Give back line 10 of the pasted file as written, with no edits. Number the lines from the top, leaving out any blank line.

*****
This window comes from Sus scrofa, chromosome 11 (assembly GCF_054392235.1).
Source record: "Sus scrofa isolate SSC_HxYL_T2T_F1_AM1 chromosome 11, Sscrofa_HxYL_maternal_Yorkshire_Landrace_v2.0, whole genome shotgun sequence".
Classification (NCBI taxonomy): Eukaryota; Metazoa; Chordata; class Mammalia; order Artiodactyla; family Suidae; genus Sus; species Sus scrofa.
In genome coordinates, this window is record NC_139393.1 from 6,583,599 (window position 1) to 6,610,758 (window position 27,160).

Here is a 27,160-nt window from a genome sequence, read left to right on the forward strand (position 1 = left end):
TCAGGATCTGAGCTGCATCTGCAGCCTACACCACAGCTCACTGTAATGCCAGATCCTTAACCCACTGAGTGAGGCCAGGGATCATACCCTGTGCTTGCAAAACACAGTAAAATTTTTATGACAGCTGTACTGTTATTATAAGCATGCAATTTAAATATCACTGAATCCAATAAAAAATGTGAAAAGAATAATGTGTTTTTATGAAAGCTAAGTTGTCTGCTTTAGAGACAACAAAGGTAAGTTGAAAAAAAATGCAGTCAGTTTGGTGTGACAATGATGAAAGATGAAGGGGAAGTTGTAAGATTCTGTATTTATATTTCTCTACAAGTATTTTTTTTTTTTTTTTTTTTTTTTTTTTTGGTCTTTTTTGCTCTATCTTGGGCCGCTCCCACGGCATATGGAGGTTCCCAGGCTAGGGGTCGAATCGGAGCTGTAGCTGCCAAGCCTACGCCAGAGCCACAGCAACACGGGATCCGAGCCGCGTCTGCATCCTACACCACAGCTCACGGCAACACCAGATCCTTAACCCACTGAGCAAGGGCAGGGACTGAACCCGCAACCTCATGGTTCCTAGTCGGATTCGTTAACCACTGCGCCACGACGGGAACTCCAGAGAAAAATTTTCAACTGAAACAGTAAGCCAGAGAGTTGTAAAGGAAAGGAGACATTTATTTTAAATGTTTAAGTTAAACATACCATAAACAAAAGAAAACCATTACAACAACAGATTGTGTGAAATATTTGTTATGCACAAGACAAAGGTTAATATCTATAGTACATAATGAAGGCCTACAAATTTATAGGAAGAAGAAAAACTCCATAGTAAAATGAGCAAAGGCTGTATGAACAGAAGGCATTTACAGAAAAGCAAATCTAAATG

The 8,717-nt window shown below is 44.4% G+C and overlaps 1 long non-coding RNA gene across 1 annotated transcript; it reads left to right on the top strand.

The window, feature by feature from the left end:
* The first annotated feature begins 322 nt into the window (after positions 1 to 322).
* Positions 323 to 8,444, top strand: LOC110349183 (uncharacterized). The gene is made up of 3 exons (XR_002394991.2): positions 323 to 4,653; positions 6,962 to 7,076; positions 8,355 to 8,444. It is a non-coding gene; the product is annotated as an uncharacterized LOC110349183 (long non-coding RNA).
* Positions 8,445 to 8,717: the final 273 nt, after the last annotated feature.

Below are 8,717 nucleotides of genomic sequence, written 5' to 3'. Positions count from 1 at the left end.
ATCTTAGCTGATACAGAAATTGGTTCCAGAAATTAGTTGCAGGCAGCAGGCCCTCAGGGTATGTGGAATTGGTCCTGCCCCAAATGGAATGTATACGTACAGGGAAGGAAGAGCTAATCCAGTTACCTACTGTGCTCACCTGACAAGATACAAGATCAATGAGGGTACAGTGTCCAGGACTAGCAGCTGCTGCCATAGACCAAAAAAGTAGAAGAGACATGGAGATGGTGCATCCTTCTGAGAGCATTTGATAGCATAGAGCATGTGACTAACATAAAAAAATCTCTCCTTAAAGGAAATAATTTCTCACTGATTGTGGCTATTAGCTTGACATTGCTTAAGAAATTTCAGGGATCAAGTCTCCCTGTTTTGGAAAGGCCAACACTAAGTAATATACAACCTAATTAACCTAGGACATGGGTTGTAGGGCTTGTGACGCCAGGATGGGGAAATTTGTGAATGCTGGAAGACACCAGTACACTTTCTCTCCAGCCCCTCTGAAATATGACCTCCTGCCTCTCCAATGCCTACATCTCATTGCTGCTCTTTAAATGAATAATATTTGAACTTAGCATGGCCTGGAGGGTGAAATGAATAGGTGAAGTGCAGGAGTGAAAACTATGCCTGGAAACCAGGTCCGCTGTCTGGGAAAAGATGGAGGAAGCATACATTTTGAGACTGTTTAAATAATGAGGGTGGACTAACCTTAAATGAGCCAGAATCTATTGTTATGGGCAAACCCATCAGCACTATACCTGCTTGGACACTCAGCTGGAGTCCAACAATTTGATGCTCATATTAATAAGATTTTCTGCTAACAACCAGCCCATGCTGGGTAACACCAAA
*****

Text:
* Positions 323 to 8,444, top strand: LOC110349183 (uncharacterized). The gene is made up of 3 exons (XR_002394991.2): positions 323 to 4,653; positions 6,962 to 7,076; positions 8,355 to 8,444. It is a non-coding gene; the product is annotated as an uncharacterized LOC110349183 (long non-coding RNA).